By Alastair Leithead
BBC News, Herat
The snow is finally melting and the roads reopening in western and central Afghanistan, and the thaw is revealing the true impact of the worst winter in living memory.
Officially 800 people have died, but many more will no doubt have frozen to death when the snow fell heavier and the temperatures dropped lower than anybody expected.
Ahmad is 18 and he is lying in one of eight beds in a ward at Herat hospital. Everyone there is suffering from frostbite, and some are groaning in agony.
Many were caught outside during a sudden change in the weather
You can see the pain on Ahmad's face as he tries to move himself onto one side - learning to move himself now without his legs, as both have been amputated below the knee and are bandaged.
"I thought I was going to die in the snow," he says. He is a shepherd and was out in the fields with the animals when the blizzard caught him.
"The cold has taken away my legs, and look at my hands - I have lost my fingers."
He was trapped for six days and six nights without any shelter. His brother Abrahim, who's 20, was sent to look for him, but now he lies in the next bed, his legs also claimed by frostbite.
Watching over them is their father, Said Mohammad Sultanzai.
He is more than 40 years old and has never seen anything like it. His uncle, who is much older, says winter has never been as bad.
Said Mohammad explained that in his area, 85 people had been caught out in the open - 18 died and most of the survivors remain in their district, where healthcare is poor, as it is so difficult to get transport to the hospital for treatment.
At the weather centre in Kabul comes an explanation of why this winter has been so bad.
"There have been three problems in the last three weeks," said Abdul Qadir Qadir, president of Afghanistan's meteorological service.
"The first was a low pressure area from Iran, and in this front we had 180cm [71in] of snow.
"Then another front came in from the Gulf, dropping 80cm more, and then a high pressure area from the North Pole - which passed through Siberia - took the temperature down to -30C.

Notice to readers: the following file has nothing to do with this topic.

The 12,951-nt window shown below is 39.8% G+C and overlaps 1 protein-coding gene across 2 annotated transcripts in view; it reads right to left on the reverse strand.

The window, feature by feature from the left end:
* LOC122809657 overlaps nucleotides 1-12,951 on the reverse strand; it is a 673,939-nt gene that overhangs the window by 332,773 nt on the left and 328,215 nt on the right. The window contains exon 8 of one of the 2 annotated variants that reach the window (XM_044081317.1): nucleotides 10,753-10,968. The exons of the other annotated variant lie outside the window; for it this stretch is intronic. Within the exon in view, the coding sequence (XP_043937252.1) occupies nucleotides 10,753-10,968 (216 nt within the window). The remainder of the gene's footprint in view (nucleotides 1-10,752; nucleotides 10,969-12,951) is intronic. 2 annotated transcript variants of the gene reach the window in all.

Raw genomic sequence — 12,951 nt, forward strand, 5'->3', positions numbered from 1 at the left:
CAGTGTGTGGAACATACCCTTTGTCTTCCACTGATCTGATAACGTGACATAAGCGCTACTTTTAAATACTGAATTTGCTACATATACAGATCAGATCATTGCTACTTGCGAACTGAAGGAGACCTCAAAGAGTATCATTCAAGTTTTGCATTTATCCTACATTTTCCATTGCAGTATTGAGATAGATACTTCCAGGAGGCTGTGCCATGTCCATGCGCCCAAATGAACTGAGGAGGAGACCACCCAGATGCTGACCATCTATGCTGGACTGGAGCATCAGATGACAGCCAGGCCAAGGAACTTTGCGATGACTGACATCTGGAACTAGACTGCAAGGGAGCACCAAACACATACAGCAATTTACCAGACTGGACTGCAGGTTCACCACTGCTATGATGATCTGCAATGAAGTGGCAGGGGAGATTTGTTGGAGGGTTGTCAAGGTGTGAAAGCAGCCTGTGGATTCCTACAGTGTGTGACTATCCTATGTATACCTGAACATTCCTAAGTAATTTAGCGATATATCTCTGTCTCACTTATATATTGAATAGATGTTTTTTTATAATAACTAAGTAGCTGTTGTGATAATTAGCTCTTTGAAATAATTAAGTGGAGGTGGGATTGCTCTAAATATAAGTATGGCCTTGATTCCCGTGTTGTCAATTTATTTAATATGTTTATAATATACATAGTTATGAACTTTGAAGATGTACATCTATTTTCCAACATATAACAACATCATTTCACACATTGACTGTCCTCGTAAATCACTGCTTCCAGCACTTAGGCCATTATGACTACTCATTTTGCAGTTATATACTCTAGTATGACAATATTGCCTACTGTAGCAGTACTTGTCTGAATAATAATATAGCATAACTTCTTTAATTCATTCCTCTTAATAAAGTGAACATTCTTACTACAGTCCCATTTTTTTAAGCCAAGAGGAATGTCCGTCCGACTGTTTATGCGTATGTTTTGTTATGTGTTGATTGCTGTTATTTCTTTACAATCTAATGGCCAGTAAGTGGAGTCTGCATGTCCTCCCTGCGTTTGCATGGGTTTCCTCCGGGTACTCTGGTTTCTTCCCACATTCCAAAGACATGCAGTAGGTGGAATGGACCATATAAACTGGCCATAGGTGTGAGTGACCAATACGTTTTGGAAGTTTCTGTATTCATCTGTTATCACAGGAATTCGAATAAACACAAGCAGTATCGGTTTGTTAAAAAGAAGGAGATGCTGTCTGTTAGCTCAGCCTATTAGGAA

"Our records only go back 10 years, but I have been here more than 30 and have never seen anything like this."
The extreme temperatures and heavy snow struck parts of the country that are not usually hit.
"About 800 people died, many around Herat and Herat province," says Dr Abdul Matin Adrak, director of the Afghanistan National Disaster Management Authority.
All that can be seen from the air is a vast blanket of snow
"All the people were out of their houses with animals, they were busy with them on the land, but the snow struck and they died."
Central and western Afghanistan are very remote and mountainous. Many roads are still blocked and it could be some time before the true extent of the crisis is uncovered.
"We don't have the transport to get to them, or the machinery to clear the roads," Dr Adrak adds, appealing for the international community inside and outside Afghanistan to help.
But the United Nations and other organisations have already begun work.
"Currently we have assisted over 12,000 families in the west of Afghanistan," says Dan McNorton, a UN spokesman.
"We provided them with food and non-food items, including basic shelter for those people who have been displaced as a result of dramatically low temperatures and an exceptionally cold winter."
All that can be seen from the air is a vast and mountainous blanket of snow. Tens of thousands of animals have perished, and that will have a long-term impact on communities.
Then there is the fear of flooding as temperatures increase and metres of snow begin to melt.
The winter may have kept the fighting down to a minimum across much of Afghanistan, but it has still left millions of people in misery.